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Mountaineers Are Always Free book launch

A new book by folklorist Rosemary Hathaway explores the history and potent symbolism of the iconic West Virginia University Mountaineer. 

Rosemary Hathaway

The book launch for “Mountaineers Are Always Free: Heritage, Dissent, and a West Virginia Icon” (WVU Press, 2020) will be held in the Event Hall at the WVU College of Law on February 24 at 4 p.m. Admission is free, and the public is invited to attend. 

Hathaway, an associate professor of English, will lead a discussion about the Mountaineer with Travis Stimeling, associate professor of music, and Emily Hilliard of the West Virginia Folklife Program.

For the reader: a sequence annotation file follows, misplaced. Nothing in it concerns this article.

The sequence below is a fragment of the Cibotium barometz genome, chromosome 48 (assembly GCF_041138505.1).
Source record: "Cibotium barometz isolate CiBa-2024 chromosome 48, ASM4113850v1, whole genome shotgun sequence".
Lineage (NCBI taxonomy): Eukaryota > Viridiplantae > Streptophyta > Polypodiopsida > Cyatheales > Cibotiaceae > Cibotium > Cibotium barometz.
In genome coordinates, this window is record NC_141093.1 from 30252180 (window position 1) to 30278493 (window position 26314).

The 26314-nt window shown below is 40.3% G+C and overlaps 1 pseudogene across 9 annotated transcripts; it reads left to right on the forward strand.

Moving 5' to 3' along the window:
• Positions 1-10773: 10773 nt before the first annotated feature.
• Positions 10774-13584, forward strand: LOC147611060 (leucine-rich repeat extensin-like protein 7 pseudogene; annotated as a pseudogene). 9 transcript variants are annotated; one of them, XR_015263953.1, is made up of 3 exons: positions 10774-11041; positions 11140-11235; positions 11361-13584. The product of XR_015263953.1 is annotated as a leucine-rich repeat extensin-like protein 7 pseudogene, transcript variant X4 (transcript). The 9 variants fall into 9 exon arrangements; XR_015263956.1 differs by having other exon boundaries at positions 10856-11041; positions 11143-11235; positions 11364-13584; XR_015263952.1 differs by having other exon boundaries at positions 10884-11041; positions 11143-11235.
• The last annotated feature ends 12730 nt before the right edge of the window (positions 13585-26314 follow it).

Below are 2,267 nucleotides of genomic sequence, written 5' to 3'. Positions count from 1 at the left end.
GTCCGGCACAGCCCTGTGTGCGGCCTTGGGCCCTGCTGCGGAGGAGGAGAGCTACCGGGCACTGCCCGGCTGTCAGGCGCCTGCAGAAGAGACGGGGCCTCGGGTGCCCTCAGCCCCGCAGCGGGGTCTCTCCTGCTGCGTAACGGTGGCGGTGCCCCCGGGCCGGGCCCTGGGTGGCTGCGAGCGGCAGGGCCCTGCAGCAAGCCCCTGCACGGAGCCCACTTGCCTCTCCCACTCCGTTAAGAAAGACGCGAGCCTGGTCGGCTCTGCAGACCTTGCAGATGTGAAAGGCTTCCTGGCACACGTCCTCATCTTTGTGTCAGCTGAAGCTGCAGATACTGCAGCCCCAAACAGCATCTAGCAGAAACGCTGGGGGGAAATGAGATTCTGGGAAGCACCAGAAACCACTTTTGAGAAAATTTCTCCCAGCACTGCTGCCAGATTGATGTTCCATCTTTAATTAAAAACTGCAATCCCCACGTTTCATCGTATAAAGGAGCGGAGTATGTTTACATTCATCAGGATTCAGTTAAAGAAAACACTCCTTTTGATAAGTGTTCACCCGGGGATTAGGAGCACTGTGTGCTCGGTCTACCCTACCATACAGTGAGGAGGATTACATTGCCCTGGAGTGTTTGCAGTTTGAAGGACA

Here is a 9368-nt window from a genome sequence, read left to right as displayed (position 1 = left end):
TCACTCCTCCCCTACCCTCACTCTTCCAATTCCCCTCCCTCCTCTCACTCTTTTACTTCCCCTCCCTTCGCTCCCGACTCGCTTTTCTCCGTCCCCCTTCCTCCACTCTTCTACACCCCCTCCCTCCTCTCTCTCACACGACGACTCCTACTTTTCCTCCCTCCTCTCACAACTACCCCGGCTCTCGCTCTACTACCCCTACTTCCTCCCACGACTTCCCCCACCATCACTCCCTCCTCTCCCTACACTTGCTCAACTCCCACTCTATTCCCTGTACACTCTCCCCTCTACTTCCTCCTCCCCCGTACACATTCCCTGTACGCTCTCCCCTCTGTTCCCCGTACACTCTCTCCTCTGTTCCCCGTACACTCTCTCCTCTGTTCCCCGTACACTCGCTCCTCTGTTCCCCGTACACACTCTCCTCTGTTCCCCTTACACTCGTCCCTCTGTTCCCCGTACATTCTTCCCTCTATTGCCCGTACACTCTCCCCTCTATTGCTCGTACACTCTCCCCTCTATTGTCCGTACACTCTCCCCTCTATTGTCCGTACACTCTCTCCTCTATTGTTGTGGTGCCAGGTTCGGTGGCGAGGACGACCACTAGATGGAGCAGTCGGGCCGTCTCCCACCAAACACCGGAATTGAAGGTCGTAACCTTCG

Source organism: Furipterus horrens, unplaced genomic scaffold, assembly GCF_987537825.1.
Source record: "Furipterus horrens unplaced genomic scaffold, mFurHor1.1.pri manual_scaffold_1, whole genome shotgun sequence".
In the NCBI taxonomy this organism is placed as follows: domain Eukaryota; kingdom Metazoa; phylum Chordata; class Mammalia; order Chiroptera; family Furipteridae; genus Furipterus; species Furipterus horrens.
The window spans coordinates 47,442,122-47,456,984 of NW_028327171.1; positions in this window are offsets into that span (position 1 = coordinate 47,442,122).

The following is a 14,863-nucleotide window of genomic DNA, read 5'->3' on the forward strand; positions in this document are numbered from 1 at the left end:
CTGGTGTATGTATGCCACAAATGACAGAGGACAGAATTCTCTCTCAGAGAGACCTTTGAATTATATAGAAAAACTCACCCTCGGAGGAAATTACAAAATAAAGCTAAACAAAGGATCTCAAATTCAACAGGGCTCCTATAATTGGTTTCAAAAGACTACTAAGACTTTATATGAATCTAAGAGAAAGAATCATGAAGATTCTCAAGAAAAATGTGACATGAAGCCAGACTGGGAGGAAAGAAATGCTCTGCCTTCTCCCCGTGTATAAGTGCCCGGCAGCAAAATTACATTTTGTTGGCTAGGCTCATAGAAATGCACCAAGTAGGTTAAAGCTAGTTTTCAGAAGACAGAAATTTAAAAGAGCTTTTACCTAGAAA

For more than 80 years, the WVU Mountaineer has been alternately a rabble-rouser and a romantic embodiment of the state’s history. While being the subject of ongoing reinterpretation, the Mountaineer has consistently conveyed the value of independence.

In her book, Hathaway draws on multiple sources, including archival research, personal history, and interviews with former students who have portrayed the mascot, to explore the complex forces and tensions that animate the Mountaineer.  

The book launch and panel discussion is sponsored by WVU Press, the WVU Law Appalachian Justice Initiative and the WVU Humanities Center.